Silver and Burdiss joined host Sarah Fenske Monday on St. Louis on the Air. Burdiss spoke with Fenske via a sign language interpreter, and a transcript of their conversation can be read below.

Hear the entire conversation:

A transcript of Sarah Fenske's conversation with Colleen Burdiss:

Sarah Fenske: What has it been like to communicate with others during this pandemic, at a time when work meetings are done via video calls and people wear masks in stores?

Colleen Burdiss: Really, it's going great. All that I have to do is I pin the video so that I can have access to the interpreter that's also connected to the meeting the whole time. And that's been going great so far.

Fenske: Okay, so there's an interpreter who then joins in that call, and they're helping you to be able to get what you need so that the system works for you?

Burdiss: Yes. And also, if I have any questions, or if I want to jump into a discussion, then the interpreter can see me as well. And then they are my voice for that meeting. So I'm there and present the whole time.

Fenske: Tell me how it works for you, as you're seeing somebody who's wearing a mask and you're trying to communicate with them. What sort of challenges does that add?

Burdiss: I have been lucky here at work with social distancing. They'll socially distance and then pull their masks down a little bit, so that I'm able to read their lips.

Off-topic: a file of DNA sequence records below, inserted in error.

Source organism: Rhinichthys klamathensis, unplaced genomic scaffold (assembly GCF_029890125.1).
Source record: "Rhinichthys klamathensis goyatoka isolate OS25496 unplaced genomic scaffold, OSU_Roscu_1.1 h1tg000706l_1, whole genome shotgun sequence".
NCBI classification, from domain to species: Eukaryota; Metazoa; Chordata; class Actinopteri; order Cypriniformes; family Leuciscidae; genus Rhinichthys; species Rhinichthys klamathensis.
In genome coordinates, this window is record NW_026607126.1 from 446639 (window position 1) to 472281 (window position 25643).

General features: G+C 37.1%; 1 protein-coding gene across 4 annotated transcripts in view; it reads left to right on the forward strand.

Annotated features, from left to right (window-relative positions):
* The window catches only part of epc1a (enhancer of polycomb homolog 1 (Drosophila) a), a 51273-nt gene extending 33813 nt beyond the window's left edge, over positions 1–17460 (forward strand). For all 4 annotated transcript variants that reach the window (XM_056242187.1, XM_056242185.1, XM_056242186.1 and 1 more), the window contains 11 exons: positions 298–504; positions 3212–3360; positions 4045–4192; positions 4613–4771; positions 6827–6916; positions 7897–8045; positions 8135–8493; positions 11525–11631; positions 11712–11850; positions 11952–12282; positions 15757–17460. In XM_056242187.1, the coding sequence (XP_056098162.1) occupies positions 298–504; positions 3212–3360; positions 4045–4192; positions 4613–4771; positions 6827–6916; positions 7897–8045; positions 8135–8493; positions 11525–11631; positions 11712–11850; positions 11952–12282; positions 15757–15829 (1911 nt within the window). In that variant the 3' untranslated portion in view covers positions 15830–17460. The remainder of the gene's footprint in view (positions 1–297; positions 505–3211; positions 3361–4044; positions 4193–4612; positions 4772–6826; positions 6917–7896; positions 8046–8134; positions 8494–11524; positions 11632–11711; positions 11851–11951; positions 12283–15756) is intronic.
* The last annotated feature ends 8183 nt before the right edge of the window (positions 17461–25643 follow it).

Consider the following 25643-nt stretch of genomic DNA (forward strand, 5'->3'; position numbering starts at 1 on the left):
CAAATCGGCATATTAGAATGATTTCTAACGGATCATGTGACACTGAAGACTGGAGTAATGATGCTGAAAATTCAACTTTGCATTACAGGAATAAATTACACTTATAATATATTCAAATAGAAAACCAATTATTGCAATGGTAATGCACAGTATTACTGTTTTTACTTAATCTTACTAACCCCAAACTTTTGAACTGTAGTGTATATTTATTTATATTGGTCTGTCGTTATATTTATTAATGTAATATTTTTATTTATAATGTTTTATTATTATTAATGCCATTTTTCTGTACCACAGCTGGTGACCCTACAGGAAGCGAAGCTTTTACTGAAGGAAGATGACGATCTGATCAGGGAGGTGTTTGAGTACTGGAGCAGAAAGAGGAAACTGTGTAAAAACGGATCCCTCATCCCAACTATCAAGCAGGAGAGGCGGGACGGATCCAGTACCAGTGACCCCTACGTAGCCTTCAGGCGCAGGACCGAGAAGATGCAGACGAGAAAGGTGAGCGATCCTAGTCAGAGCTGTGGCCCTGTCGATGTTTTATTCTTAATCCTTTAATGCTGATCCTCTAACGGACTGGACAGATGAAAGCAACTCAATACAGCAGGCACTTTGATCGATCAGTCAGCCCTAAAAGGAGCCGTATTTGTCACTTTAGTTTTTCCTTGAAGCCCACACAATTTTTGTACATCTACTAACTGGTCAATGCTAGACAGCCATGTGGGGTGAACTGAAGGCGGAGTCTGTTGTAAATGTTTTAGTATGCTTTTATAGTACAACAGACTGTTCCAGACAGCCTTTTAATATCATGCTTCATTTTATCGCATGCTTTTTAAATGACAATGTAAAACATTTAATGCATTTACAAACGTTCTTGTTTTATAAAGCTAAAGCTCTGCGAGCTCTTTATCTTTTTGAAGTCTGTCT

Fenske: That's great. So at work, it's working well. Tell me what it's like out in the general public. I know at, say, most grocery stores these days, masks are required. Is that a problem for you?

Burdiss: Grocery stores? No, it's not been a problem there because you go in, you get what you gotta get, you pay, you know, at the machine, sometimes self checkout. But for example, like a home improvement store or a lighting store, a lot of people at this time are doing renovations. So that's where we have kind of been going, and those stores are where we're struggling because we'll have several questions about which product is better or recommendations, and some people just aren't real nice about it. So I tell them, would you mind having another person help me because I need someone that can communicate with me better, and so I’ve had success doing that.

Fenske: Okay, so in those stores where you don't have to make small talk, you can just get in there, get what you need, check out, that's all working good. But those sorts of interactions that we all get used to having with clerks, it sounds like that's a problem. You say there's some people that haven't been nice about it. Tell me a little bit about that. Do people just not understand why you need this?

Burdiss: I think it's more that they don't understand. Or they're protecting themselves too, I have to remember that they're protecting their health and safety. I kind of understand that. It's been kind of hard. I've been actually avoiding going to certain places where people don't know me, I tend to go to places that I frequent and people know who I am. I've lived on the south side of the city for over 20 years. So I tend to go to the same places and see the same people that know who my husband and I are.